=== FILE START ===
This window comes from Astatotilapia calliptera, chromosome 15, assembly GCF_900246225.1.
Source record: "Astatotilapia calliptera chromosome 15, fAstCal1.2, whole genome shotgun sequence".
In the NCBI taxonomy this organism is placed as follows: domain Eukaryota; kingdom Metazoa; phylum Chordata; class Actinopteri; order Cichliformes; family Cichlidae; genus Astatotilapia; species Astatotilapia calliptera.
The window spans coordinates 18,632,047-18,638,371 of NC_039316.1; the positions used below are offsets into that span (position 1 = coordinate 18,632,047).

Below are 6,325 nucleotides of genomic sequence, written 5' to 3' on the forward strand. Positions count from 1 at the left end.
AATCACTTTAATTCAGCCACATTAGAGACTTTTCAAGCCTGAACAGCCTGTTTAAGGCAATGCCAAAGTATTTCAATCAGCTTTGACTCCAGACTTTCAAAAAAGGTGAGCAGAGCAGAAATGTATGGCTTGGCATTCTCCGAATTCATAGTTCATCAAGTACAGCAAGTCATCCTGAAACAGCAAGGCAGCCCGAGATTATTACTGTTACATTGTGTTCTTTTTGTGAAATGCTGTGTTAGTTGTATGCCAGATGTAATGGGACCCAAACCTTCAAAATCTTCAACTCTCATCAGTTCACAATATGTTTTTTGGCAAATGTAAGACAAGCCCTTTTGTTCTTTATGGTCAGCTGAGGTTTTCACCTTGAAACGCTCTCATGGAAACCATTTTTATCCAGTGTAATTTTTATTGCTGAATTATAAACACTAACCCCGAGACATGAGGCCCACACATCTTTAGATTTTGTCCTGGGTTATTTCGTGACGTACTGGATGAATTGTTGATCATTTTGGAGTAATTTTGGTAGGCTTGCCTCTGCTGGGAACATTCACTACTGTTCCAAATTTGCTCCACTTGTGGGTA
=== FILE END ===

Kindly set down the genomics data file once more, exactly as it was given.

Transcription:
This window comes from Astatotilapia calliptera, chromosome 15, assembly GCF_900246225.1.
Source record: "Astatotilapia calliptera chromosome 15, fAstCal1.2, whole genome shotgun sequence".
In the NCBI taxonomy this organism is placed as follows: domain Eukaryota; kingdom Metazoa; phylum Chordata; class Actinopteri; order Cichliformes; family Cichlidae; genus Astatotilapia; species Astatotilapia calliptera.
The window spans coordinates 18,632,047-18,638,371 of NC_039316.1; the positions used below are offsets into that span (position 1 = coordinate 18,632,047).

Below are 6,325 nucleotides of genomic sequence, written 5' to 3' on the forward strand. Positions count from 1 at the left end.
AATCACTTTAATTCAGCCACATTAGAGACTTTTCAAGCCTGAACAGCCTGTTTAAGGCAATGCCAAAGTATTTCAATCAGCTTTGACTCCAGACTTTCAAAAAAGGTGAGCAGAGCAGAAATGTATGGCTTGGCATTCTCCGAATTCATAGTTCATCAAGTACAGCAAGTCATCCTGAAACAGCAAGGCAGCCCGAGATTATTACTGTTACATTGTGTTCTTTTTGTGAAATGCTGTGTTAGTTGTATGCCAGATGTAATGGGACCCAAACCTTCAAAATCTTCAACTCTCATCAGTTCACAATATGTTTTTTGGCAAATGTAAGACAAGCCCTTTTGTTCTTTATGGTCAGCTGAGGTTTTCACCTTGAAACGCTCTCATGGAAACCATTTTTATCCAGTGTAATTTTTATTGCTGAATTATAAACACTAACCCCGAGACATGAGGCCCACACATCTTTAGATTTTGTCCTGGGTTATTTCGTGACGTACTGGATGAATTGTTGATCATTTTGGAGTAATTTTGGTAGGCTTGCCTCTGCTGGGAACATTCACTACTGTTCCAAATTTGCTCCACTTGTGGGTA